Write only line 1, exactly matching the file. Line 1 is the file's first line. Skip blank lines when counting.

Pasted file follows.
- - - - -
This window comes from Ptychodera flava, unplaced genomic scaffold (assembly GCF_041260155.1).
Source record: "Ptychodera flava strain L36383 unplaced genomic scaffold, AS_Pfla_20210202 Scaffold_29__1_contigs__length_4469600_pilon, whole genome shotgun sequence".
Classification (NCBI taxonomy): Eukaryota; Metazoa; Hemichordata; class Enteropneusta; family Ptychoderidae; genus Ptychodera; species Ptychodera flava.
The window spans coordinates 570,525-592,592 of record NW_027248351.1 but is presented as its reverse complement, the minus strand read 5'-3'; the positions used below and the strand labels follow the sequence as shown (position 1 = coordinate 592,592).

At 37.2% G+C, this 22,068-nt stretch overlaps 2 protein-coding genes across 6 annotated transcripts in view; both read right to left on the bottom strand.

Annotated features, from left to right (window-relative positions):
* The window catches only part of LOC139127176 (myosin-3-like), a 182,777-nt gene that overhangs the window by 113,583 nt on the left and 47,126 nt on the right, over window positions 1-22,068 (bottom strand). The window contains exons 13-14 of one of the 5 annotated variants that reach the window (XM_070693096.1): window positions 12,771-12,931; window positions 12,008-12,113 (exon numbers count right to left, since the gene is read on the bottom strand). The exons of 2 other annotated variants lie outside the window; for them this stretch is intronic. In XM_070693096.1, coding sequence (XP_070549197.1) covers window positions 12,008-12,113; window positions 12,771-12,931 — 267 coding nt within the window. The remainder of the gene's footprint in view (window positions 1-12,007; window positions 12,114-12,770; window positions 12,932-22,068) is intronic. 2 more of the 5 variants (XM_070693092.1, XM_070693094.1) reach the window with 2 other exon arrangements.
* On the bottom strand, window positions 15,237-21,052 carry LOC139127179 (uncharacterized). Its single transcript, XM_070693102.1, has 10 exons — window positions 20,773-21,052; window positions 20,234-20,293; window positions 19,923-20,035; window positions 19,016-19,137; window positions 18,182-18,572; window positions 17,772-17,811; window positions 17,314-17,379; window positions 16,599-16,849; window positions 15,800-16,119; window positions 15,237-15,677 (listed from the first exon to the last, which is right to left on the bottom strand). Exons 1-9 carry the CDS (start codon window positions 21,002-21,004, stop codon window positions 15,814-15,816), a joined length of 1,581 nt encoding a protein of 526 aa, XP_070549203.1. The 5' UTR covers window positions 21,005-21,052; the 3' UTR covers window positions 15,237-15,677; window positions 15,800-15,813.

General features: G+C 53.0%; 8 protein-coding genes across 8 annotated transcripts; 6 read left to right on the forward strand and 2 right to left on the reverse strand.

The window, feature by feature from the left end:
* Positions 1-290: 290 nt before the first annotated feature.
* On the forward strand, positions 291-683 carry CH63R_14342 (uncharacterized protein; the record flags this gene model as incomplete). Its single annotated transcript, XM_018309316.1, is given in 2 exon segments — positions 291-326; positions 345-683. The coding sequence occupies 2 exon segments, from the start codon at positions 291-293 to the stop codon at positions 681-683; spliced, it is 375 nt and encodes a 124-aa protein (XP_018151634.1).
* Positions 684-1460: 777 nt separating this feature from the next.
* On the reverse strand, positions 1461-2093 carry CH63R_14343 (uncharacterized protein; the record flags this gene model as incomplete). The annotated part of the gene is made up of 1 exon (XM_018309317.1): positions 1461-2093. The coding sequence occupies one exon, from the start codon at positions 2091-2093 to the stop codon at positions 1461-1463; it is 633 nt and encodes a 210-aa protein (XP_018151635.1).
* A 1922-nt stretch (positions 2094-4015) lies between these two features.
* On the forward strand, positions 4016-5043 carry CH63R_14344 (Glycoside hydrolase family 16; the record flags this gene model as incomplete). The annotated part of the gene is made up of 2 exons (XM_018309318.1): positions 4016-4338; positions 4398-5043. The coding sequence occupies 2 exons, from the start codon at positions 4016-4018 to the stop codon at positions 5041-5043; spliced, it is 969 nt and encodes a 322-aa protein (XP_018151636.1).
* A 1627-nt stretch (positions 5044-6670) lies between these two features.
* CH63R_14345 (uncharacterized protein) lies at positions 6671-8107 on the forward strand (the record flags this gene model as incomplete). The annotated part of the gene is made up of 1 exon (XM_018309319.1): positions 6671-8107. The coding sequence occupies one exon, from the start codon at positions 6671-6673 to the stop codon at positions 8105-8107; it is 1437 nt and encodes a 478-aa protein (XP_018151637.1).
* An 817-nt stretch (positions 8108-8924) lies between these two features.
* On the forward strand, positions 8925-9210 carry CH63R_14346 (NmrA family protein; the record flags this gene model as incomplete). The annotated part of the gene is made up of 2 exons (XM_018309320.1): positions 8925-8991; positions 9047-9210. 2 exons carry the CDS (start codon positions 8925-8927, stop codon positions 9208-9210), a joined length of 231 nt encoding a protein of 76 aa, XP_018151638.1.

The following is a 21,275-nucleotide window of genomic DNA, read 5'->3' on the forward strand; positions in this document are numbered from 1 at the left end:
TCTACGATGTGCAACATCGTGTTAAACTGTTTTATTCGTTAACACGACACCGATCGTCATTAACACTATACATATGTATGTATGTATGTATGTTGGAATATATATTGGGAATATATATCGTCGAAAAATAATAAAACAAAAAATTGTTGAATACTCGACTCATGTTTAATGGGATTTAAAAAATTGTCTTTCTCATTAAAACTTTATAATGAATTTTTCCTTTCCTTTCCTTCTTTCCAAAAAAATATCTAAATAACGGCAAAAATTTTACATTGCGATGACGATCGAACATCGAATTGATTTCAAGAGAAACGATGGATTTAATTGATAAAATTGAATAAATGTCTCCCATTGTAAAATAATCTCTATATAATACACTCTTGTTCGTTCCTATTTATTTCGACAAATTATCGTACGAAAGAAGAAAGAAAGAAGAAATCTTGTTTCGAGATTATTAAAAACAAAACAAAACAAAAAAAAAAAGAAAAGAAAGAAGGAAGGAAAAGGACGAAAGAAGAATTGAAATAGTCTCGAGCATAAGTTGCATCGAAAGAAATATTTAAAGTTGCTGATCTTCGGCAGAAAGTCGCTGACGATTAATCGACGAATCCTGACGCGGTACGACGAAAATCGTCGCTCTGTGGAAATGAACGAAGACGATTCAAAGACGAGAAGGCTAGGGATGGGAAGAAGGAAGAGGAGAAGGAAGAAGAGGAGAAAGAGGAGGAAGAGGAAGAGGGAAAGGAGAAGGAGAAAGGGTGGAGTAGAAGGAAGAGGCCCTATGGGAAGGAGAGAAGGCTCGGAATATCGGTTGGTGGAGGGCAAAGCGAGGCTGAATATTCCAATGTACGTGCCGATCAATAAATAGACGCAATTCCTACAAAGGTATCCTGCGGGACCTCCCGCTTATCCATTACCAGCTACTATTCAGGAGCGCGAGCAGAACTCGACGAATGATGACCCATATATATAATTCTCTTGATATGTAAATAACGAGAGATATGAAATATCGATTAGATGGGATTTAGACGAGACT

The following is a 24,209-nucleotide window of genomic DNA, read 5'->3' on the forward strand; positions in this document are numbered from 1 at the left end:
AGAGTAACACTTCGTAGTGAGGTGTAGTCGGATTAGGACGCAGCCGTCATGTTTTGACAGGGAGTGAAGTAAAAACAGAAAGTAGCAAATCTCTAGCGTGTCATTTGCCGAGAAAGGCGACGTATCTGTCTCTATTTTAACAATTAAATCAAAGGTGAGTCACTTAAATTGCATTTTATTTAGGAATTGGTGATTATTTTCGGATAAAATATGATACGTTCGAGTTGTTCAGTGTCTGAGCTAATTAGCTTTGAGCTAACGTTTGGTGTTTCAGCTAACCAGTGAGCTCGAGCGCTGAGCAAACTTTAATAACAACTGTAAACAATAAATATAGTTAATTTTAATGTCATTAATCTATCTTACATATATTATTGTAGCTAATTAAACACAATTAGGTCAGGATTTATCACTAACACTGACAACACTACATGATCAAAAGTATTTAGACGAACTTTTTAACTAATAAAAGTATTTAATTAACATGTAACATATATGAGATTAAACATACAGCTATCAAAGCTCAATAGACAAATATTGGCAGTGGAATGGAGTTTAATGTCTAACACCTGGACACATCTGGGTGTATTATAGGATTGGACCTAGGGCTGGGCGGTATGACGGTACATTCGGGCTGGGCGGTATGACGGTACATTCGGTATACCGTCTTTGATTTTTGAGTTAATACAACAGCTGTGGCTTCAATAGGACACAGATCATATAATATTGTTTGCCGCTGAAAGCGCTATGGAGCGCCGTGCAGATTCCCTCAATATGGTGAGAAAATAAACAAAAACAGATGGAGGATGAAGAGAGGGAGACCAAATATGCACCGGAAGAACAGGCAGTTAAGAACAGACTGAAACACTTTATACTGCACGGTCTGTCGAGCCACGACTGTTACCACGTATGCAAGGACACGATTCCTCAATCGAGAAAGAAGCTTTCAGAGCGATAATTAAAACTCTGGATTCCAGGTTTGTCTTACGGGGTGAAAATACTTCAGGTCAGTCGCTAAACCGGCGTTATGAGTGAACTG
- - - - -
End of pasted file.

This window comes from Ptychodera flava, unplaced genomic scaffold (assembly GCF_041260155.1).